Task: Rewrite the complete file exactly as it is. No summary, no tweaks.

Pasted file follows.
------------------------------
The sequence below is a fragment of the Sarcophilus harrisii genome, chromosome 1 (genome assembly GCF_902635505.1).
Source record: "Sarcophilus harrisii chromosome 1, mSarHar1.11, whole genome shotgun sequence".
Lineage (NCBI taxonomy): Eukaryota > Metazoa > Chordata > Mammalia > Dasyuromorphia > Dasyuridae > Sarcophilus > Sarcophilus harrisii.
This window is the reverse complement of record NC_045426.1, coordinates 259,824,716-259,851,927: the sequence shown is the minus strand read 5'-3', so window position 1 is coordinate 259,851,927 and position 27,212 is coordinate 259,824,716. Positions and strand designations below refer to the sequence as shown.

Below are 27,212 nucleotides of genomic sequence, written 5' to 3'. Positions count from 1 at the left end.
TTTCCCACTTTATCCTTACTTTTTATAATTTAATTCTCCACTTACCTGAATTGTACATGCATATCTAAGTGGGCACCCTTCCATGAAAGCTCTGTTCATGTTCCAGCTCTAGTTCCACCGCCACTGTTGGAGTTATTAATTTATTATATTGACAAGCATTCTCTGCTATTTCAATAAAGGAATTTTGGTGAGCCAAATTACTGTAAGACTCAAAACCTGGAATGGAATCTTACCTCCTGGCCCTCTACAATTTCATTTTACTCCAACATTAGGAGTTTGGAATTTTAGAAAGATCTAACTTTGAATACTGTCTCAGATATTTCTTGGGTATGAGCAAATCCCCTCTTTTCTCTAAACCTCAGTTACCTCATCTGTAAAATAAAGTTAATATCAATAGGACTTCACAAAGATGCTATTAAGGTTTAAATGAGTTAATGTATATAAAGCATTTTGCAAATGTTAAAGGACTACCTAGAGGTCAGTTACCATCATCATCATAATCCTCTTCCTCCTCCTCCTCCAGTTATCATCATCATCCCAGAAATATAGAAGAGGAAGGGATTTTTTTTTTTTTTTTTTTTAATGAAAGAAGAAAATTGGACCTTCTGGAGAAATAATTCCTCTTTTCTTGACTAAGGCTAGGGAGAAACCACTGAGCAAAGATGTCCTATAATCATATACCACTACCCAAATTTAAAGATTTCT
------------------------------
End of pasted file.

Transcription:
The sequence below is a fragment of the Sarcophilus harrisii genome, chromosome 1 (genome assembly GCF_902635505.1).
Source record: "Sarcophilus harrisii chromosome 1, mSarHar1.11, whole genome shotgun sequence".
Lineage (NCBI taxonomy): Eukaryota > Metazoa > Chordata > Mammalia > Dasyuromorphia > Dasyuridae > Sarcophilus > Sarcophilus harrisii.
This window is the reverse complement of record NC_045426.1, coordinates 259,824,716-259,851,927: the sequence shown is the minus strand read 5'-3', so window position 1 is coordinate 259,851,927 and position 27,212 is coordinate 259,824,716. Positions and strand designations below refer to the sequence as shown.

Below are 27,212 nucleotides of genomic sequence, written 5' to 3'. Positions count from 1 at the left end.
TTTCCCACTTTATCCTTACTTTTTATAATTTAATTCTCCACTTACCTGAATTGTACATGCATATCTAAGTGGGCACCCTTCCATGAAAGCTCTGTTCATGTTCCAGCTCTAGTTCCACCGCCACTGTTGGAGTTATTAATTTATTATATTGACAAGCATTCTCTGCTATTTCAATAAAGGAATTTTGGTGAGCCAAATTACTGTAAGACTCAAAACCTGGAATGGAATCTTACCTCCTGGCCCTCTACAATTTCATTTTACTCCAACATTAGGAGTTTGGAATTTTAGAAAGATCTAACTTTGAATACTGTCTCAGATATTTCTTGGGTATGAGCAAATCCCCTCTTTTCTCTAAACCTCAGTTACCTCATCTGTAAAATAAAGTTAATATCAATAGGACTTCACAAAGATGCTATTAAGGTTTAAATGAGTTAATGTATATAAAGCATTTTGCAAATGTTAAAGGACTACCTAGAGGTCAGTTACCATCATCATCATAATCCTCTTCCTCCTCCTCCTCCAGTTATCATCATCATCCCAGAAATATAGAAGAGGAAGGGATTTTTTTTTTTTTTTTTTTTAATGAAAGAAGAAAATTGGACCTTCTGGAGAAATAATTCCTCTTTTCTTGACTAAGGCTAGGGAGAAACCACTGAGCAAAGATGTCCTATAATCATATACCACTACCCAAATTTAAAGATTTCT